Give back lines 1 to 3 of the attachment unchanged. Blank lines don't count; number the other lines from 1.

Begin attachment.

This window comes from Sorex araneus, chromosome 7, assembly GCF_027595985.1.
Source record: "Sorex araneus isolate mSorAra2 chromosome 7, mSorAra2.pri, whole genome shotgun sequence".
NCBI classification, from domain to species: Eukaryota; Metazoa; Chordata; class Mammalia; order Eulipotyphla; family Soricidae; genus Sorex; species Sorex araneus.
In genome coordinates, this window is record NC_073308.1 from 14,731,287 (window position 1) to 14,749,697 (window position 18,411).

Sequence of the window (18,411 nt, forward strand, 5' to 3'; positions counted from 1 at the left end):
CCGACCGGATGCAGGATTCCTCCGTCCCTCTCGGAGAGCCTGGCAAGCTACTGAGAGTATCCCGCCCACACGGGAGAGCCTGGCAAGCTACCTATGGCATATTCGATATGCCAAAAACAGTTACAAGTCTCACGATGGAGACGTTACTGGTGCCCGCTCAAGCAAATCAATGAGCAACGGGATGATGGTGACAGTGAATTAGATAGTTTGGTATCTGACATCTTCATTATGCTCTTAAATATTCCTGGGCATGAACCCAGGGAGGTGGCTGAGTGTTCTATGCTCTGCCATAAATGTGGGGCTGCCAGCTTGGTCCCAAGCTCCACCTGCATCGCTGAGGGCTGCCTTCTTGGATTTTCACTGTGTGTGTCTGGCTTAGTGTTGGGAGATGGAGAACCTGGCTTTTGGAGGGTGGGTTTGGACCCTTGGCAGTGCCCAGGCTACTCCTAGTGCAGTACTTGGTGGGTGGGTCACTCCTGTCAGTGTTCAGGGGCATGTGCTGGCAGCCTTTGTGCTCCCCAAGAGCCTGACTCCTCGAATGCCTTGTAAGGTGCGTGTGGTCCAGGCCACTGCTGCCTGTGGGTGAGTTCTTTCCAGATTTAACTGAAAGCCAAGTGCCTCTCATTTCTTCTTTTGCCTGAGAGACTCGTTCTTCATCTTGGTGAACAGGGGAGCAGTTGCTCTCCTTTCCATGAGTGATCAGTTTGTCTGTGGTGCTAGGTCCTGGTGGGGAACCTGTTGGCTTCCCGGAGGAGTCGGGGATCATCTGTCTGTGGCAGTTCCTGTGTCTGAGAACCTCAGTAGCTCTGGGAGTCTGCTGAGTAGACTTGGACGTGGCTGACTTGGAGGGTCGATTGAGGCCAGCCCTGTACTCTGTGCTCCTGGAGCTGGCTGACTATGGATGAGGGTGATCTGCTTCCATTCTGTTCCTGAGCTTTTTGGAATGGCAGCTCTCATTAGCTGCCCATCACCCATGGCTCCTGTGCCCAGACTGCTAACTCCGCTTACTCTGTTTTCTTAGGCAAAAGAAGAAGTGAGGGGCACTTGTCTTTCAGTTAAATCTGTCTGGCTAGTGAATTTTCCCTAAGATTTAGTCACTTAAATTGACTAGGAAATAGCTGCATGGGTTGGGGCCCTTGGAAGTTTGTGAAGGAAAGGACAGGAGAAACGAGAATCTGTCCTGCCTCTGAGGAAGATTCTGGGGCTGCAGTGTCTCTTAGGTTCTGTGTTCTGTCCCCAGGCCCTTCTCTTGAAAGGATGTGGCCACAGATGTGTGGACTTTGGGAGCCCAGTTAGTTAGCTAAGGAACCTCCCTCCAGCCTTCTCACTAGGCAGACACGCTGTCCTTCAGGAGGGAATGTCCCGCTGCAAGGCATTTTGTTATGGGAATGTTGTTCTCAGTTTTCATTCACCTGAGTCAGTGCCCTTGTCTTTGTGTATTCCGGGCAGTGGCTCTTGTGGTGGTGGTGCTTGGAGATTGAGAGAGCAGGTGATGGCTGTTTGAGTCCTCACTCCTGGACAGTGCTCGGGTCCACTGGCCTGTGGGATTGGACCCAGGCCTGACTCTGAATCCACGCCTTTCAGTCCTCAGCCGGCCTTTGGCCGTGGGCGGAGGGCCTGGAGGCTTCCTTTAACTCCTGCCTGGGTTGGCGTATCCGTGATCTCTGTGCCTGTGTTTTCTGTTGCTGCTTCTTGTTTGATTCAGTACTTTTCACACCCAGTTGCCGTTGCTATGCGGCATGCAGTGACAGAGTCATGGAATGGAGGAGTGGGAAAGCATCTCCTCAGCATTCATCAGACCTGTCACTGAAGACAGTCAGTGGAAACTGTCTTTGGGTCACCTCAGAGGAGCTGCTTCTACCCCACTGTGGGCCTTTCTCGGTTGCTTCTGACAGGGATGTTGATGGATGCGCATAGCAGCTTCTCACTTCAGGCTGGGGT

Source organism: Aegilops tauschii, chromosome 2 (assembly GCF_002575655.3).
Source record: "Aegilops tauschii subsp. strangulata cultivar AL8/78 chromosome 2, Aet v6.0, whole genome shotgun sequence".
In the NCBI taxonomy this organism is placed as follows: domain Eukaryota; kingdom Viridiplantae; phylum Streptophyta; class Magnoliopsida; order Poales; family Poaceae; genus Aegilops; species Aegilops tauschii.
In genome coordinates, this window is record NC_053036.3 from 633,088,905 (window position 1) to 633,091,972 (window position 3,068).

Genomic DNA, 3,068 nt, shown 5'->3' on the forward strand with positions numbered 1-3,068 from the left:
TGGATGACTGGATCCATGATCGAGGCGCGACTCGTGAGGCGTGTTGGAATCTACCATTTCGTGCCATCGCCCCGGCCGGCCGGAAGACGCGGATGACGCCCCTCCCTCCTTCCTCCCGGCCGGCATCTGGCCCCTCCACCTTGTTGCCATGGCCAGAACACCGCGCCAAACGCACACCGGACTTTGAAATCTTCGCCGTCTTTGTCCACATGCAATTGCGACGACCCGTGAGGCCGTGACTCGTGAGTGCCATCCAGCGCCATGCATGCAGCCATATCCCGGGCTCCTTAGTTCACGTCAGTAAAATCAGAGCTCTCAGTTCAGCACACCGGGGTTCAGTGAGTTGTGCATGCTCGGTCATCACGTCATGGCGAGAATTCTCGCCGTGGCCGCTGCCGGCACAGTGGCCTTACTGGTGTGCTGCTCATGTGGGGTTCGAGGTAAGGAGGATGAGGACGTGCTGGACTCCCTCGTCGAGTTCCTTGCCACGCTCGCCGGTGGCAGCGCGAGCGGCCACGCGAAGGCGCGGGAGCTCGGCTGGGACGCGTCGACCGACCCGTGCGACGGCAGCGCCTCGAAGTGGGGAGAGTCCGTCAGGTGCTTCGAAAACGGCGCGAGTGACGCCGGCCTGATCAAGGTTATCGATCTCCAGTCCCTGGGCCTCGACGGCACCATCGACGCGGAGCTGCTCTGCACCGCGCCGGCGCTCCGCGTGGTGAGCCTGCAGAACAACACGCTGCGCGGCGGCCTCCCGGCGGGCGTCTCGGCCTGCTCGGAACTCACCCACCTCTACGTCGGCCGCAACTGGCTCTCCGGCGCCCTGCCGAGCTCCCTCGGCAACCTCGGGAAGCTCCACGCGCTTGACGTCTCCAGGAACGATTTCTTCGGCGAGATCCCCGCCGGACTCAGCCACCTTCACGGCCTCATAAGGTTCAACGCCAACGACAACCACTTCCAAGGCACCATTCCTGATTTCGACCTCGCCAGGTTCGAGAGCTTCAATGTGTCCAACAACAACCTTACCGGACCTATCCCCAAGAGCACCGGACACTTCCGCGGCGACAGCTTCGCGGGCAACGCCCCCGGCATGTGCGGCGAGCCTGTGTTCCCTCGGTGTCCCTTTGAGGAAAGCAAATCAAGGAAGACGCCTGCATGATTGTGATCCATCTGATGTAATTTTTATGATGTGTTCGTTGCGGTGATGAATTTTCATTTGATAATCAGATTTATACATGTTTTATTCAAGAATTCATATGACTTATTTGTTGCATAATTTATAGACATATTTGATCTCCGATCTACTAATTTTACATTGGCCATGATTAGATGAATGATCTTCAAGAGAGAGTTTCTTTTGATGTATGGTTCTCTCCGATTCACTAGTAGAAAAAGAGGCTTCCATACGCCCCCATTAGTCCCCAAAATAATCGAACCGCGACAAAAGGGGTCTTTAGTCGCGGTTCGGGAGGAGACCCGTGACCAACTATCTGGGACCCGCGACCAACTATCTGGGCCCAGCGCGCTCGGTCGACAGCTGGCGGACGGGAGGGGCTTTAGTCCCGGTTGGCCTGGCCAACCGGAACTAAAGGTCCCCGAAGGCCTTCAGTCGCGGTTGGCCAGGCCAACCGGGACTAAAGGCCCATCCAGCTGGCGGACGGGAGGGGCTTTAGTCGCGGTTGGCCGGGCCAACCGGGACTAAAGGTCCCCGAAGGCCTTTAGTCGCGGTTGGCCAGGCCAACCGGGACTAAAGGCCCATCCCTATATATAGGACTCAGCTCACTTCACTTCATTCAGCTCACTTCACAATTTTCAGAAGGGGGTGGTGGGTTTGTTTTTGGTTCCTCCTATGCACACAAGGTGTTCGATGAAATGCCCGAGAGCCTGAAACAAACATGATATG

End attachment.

This window comes from Sorex araneus, chromosome 7, assembly GCF_027595985.1.
Source record: "Sorex araneus isolate mSorAra2 chromosome 7, mSorAra2.pri, whole genome shotgun sequence".
NCBI classification, from domain to species: Eukaryota; Metazoa; Chordata; class Mammalia; order Eulipotyphla; family Soricidae; genus Sorex; species Sorex araneus.